Monday, September 15, 2008

The Risk of A Minister’s Heart

When I was about ten years old I was helping my mother in the kitchen, as we prepared a meal. I enjoy cooking, and always have. This particular day I was helping to peel potatoes, and cut them up for dinner. While cutting through the potato I managed to cut the end of my left ring finger. The slice went fairly deep, and we washed it, cleaned out any thing that might cause infection, put ointment and a Band-aide over the wound. More than twenty-five years have passed since the accident of cutting my finger, and yet when ever I look at the tip of my finger I see a straight line indented permanently into the skin. The wound healed and my finger works fine, yet a scare remains.

I have on my body other scares from other incidents through out life. Most scares are minor, and were caused by accident; some even from my own stupidity in my younger years. I have two scares, one upon each ankle which was intentionally put upon my body. You might ask why someone would intentionally have scars put upon their body. In my case they were surgically placed there, when in my preteen years a doctor rebuilt arches into both of my feet. You see I had been born with fallen arches, and the doctor had to operate to change the form of my body, so that I would walk better in latter years.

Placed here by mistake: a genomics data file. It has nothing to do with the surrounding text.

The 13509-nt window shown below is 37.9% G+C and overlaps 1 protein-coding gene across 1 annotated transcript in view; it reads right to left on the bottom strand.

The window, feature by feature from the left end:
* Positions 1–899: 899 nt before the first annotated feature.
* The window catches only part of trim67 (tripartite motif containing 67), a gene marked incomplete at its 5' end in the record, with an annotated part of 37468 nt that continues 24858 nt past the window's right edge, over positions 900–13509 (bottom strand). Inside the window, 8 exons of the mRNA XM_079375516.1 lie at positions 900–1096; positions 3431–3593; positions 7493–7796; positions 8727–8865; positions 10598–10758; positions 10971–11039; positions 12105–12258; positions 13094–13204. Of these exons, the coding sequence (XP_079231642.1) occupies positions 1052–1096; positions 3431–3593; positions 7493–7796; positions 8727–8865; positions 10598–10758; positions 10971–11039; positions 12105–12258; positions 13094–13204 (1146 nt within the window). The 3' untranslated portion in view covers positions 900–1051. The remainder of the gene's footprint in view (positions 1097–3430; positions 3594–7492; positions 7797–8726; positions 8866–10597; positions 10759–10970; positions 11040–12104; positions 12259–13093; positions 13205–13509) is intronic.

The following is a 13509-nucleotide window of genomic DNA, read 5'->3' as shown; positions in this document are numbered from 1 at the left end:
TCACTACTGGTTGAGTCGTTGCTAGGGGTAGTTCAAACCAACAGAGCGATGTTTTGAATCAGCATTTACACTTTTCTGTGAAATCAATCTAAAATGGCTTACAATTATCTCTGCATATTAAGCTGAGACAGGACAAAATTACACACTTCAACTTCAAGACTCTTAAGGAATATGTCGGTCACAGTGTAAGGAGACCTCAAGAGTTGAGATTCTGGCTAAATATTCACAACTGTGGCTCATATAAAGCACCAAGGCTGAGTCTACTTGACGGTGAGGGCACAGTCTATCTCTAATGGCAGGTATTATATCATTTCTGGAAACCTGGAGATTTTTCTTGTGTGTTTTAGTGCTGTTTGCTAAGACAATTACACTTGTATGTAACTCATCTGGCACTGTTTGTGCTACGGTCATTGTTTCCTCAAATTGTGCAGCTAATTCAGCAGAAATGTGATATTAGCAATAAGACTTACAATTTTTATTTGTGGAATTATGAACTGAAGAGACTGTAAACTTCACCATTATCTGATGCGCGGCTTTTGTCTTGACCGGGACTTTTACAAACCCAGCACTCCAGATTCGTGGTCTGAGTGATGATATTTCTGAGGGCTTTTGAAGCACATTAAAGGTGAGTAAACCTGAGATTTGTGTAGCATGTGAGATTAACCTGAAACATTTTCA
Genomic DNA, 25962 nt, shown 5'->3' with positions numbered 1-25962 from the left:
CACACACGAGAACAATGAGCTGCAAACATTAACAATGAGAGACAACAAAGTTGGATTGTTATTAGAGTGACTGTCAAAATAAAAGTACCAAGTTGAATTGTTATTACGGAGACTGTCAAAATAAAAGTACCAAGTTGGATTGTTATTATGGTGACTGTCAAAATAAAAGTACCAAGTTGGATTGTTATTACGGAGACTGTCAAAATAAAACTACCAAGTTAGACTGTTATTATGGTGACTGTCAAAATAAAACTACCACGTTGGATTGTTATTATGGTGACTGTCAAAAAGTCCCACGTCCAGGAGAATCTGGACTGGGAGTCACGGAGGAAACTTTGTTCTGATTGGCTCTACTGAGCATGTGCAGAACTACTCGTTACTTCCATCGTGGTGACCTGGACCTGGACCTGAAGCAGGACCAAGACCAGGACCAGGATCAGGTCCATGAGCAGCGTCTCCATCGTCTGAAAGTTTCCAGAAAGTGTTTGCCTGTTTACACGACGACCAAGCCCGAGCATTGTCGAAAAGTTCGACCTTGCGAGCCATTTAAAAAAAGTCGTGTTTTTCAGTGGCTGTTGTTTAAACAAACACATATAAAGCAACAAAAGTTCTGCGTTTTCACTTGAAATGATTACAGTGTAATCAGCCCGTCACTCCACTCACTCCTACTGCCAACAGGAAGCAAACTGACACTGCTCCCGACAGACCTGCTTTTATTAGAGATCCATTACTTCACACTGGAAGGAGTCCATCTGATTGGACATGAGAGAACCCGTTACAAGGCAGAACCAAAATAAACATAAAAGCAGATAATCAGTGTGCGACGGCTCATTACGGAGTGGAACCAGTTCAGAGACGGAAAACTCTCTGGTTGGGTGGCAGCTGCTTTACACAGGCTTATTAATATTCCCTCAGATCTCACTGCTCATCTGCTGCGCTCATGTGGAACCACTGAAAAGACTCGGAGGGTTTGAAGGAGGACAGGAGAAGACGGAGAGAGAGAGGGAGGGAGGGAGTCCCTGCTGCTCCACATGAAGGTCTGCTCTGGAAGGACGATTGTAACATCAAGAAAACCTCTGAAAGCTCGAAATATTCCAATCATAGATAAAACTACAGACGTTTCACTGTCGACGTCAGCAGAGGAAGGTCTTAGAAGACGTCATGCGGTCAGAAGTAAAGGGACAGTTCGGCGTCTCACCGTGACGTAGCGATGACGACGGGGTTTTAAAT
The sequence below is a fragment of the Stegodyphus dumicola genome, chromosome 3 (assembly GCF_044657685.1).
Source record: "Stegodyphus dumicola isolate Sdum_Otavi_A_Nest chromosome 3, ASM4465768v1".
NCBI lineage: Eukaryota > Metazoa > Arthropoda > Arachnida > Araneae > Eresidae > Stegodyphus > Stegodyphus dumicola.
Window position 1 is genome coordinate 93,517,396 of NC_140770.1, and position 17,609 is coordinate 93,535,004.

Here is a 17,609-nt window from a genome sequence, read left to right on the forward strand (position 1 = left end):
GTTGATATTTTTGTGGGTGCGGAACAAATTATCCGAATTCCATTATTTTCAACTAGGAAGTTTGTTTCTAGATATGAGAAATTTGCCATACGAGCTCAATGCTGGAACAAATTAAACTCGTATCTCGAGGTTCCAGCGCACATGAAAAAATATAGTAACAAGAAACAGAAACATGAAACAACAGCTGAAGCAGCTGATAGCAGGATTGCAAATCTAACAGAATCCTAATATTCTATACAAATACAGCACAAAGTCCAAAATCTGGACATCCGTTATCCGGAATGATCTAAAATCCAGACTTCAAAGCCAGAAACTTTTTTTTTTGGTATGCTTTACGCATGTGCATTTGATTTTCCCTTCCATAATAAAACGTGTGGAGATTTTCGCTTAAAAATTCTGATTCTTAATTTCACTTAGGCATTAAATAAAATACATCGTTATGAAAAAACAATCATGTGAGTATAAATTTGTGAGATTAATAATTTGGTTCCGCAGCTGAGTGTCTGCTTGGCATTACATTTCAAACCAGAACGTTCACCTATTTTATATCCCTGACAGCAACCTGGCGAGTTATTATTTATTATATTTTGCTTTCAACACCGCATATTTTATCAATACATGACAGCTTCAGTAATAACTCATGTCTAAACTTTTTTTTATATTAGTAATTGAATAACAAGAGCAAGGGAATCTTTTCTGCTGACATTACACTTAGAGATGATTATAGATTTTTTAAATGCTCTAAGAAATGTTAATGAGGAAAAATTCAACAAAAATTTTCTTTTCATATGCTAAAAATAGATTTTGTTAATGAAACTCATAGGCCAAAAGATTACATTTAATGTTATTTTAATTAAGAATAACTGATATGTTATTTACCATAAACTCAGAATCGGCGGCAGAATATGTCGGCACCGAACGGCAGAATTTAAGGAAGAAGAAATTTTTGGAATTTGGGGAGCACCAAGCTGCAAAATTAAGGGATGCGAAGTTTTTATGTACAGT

Healing of wounds, whether surgical or accident, take time. Some wounds heal, and are hardly noticeable to the eye. Other wounds will leave a scar that can be seen to remind us of what happened so long ago. Some healing, like my finger will leave little pain to remind us, although they may feel funny when rubbed just a certain way. Other wounds, as with my ankles, may heal and the scar may not be sensitive, but under the surface may remain sensitive the rest of our lives. If I put too much strain on my ankles, or do get hit near where the surgery took place it sends pain to my body to remind me of what was done so many years ago.

The healing of emotional and spiritual wounds is a lot like this too. We may go through a situation, which was not planned, and end up with a scar deep in our heart and soul. While the old saying is, “Time heals all wounds”, we all know that time often doesn’t heal completely. O we can bury ourselves in living our lives, and we can get over the initial pain or suffering. However, when someone says something just a certain way, or a situation comes up that is similar to where we were hurt those feeling of pain come to mind and we hurt a little again.

One of the things in ministry that I have heard, and have come to realize is that we as ministers risk being hurt. We can not minister to others, if we are not willing to be rejected, forgotten, torn down, disregarded, or hurt in some other way. After a time of hurt we may need to reflect, grow, and overcome. Yet in time we will feel the need to minister to others, and put our lives on the line of getting hurt again. It is part of caring for others, and being open to them.